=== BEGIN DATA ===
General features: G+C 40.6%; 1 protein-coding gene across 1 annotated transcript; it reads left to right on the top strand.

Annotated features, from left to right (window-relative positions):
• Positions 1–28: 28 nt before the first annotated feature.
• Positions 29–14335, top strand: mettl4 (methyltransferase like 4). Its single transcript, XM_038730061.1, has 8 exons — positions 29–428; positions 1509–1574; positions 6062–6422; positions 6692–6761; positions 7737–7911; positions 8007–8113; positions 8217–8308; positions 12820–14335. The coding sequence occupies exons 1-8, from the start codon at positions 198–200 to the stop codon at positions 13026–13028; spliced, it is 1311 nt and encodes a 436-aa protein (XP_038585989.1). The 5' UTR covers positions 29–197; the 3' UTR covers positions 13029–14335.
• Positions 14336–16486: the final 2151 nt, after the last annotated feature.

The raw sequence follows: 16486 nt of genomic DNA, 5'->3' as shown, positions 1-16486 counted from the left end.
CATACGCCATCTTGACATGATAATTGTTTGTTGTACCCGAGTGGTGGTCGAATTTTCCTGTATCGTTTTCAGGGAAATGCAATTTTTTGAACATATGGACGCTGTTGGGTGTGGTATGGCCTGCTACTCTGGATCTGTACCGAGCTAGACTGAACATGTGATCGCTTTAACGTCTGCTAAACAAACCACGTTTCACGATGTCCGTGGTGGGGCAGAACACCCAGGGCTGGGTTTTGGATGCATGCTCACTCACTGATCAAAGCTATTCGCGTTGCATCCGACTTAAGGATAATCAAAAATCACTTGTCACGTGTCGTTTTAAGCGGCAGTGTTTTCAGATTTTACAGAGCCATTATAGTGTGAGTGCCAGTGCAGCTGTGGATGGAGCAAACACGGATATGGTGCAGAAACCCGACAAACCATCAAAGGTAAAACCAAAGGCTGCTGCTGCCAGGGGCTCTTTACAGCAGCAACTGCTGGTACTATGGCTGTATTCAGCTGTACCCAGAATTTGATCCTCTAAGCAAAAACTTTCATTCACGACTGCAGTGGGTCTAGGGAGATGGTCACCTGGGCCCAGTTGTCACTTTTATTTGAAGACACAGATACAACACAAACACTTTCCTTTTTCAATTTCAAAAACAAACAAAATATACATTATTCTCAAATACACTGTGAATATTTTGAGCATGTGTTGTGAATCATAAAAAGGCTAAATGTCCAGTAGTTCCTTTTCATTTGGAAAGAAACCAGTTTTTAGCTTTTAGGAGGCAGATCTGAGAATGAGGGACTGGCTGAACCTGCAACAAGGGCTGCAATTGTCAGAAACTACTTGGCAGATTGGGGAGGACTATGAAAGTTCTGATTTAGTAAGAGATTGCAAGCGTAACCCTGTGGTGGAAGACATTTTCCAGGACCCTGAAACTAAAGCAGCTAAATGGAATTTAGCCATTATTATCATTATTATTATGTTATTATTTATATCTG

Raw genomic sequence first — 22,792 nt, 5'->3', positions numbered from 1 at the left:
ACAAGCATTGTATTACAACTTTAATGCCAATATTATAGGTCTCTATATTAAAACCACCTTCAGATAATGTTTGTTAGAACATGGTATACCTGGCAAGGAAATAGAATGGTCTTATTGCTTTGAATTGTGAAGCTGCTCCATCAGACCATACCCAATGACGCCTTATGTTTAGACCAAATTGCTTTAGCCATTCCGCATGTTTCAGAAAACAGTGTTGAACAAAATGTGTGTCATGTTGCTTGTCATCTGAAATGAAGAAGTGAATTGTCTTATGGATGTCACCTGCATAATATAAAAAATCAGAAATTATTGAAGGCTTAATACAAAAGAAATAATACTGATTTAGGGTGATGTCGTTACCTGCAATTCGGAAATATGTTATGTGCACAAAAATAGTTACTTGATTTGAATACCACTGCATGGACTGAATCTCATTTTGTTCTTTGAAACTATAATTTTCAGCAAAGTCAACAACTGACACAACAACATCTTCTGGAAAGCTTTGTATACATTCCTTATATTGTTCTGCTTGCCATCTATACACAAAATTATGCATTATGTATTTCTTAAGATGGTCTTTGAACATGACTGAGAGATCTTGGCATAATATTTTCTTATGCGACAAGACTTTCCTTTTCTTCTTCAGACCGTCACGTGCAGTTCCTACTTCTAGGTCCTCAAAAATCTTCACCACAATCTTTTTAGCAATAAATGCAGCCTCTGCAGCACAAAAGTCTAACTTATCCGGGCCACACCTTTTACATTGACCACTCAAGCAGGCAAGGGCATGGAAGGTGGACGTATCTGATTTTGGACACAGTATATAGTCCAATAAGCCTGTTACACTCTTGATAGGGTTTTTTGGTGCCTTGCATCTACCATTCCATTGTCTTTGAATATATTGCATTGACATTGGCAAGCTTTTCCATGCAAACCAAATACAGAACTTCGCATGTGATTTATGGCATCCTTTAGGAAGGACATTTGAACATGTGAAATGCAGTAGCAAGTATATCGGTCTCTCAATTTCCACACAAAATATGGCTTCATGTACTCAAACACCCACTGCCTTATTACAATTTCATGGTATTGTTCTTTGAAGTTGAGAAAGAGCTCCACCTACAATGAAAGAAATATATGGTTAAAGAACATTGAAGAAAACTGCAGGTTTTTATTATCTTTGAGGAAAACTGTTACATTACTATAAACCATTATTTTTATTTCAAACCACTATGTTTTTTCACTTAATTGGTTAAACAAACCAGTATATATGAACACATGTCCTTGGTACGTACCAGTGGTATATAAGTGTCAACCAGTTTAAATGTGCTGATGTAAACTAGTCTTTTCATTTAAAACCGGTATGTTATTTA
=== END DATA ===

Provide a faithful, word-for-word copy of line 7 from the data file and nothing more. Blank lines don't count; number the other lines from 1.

CATACGCCATCTTGACATGATAATTGTTTGTTGTACCCGAGTGGTGGTCGAATTTTCCTGTATCGTTTTCAGGGAAATGCAATTTTTTGAACATATGGACGCTGTTGGGTGTGGTATGGCCTGCTACTCTGGATCTGTACCGAGCTAGACTGAACATGTGATCGCTTTAACGTCTGCTAAACAAACCACGTTTCACGATGTCCGTGGTGGGGCAGAACACCCAGGGCTGGGTTTTGGATGCATGCTCACTCACTGATCAAAGCTATTCGCGTTGCATCCGACTTAAGGATAATCAAAAATCACTTGTCACGTGTCGTTTTAAGCGGCAGTGTTTTCAGATTTTACAGAGCCATTATAGTGTGAGTGCCAGTGCAGCTGTGGATGGAGCAAACACGGATATGGTGCAGAAACCCGACAAACCATCAAAGGTAAAACCAAAGGCTGCTGCTGCCAGGGGCTCTTTACAGCAGCAACTGCTGGTACTATGGCTGTATTCAGCTGTACCCAGAATTTGATCCTCTAAGCAAAAACTTTCATTCACGACTGCAGTGGGTCTAGGGAGATGGTCACCTGGGCCCAGTTGTCACTTTTATTTGAAGACACAGATACAACACAAACACTTTCCTTTTTCAATTTCAAAAACAAACAAAATATACATTATTCTCAAATACACTGTGAATATTTTGAGCATGTGTTGTGAATCATAAAAAGGCTAAATGTCCAGTAGTTCCTTTTCATTTGGAAAGAAACCAGTTTTTAGCTTTTAGGAGGCAGATCTGAGAATGAGGGACTGGCTGAACCTGCAACAAGGGCTGCAATTGTCAGAAACTACTTGGCAGATTGGGGAGGACTATGAAAGTTCTGATTTAGTAAGAGATTGCAAGCGTAACCCTGTGGTGGAAGACATTTTCCAGGACCCTGAAACTAAAGCAGCTAAATGGAATTTAGCCATTATTATCATTATTATTATGTTATTATTTATATCTG